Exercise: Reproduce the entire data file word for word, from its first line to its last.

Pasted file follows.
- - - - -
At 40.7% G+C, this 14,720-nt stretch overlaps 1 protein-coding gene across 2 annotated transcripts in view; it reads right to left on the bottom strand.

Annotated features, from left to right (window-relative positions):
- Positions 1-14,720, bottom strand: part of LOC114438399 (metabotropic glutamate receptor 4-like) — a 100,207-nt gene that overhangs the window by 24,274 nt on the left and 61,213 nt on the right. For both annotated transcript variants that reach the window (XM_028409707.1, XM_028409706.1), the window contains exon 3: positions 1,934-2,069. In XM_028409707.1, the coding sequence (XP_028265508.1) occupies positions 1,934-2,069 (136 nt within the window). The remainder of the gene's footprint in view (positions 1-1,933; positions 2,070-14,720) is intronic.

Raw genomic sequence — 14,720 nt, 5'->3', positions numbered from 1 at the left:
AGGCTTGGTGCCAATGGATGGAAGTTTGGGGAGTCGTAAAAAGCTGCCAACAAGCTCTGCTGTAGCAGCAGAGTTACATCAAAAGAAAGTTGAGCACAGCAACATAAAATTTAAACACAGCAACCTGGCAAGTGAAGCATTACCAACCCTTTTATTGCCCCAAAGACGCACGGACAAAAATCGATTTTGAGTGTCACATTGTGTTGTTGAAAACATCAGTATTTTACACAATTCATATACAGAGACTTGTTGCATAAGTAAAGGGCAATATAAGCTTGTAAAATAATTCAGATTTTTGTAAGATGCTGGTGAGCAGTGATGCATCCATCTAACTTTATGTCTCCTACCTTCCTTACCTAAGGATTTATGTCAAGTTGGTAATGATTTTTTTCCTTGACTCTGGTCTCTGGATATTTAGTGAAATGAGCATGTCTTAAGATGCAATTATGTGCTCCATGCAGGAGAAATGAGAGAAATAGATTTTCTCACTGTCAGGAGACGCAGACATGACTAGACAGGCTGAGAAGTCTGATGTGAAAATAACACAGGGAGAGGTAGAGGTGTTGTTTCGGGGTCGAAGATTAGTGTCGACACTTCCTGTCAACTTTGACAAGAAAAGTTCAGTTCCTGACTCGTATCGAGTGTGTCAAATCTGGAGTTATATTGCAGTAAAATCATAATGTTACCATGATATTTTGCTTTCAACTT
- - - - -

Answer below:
At 40.7% G+C, this 14,720-nt stretch overlaps 1 protein-coding gene across 2 annotated transcripts in view; it reads right to left on the bottom strand.

Annotated features, from left to right (window-relative positions):
- Positions 1-14,720, bottom strand: part of LOC114438399 (metabotropic glutamate receptor 4-like) — a 100,207-nt gene that overhangs the window by 24,274 nt on the left and 61,213 nt on the right. For both annotated transcript variants that reach the window (XM_028409707.1, XM_028409706.1), the window contains exon 3: positions 1,934-2,069. In XM_028409707.1, the coding sequence (XP_028265508.1) occupies positions 1,934-2,069 (136 nt within the window). The remainder of the gene's footprint in view (positions 1-1,933; positions 2,070-14,720) is intronic.

Raw genomic sequence — 14,720 nt, 5'->3', positions numbered from 1 at the left:
AGGCTTGGTGCCAATGGATGGAAGTTTGGGGAGTCGTAAAAAGCTGCCAACAAGCTCTGCTGTAGCAGCAGAGTTACATCAAAAGAAAGTTGAGCACAGCAACATAAAATTTAAACACAGCAACCTGGCAAGTGAAGCATTACCAACCCTTTTATTGCCCCAAAGACGCACGGACAAAAATCGATTTTGAGTGTCACATTGTGTTGTTGAAAACATCAGTATTTTACACAATTCATATACAGAGACTTGTTGCATAAGTAAAGGGCAATATAAGCTTGTAAAATAATTCAGATTTTTGTAAGATGCTGGTGAGCAGTGATGCATCCATCTAACTTTATGTCTCCTACCTTCCTTACCTAAGGATTTATGTCAAGTTGGTAATGATTTTTTTCCTTGACTCTGGTCTCTGGATATTTAGTGAAATGAGCATGTCTTAAGATGCAATTATGTGCTCCATGCAGGAGAAATGAGAGAAATAGATTTTCTCACTGTCAGGAGACGCAGACATGACTAGACAGGCTGAGAAGTCTGATGTGAAAATAACACAGGGAGAGGTAGAGGTGTTGTTTCGGGGTCGAAGATTAGTGTCGACACTTCCTGTCAACTTTGACAAGAAAAGTTCAGTTCCTGACTCGTATCGAGTGTGTCAAATCTGGAGTTATATTGCAGTAAAATCATAATGTTACCATGATATTTTGCTTTCAACTT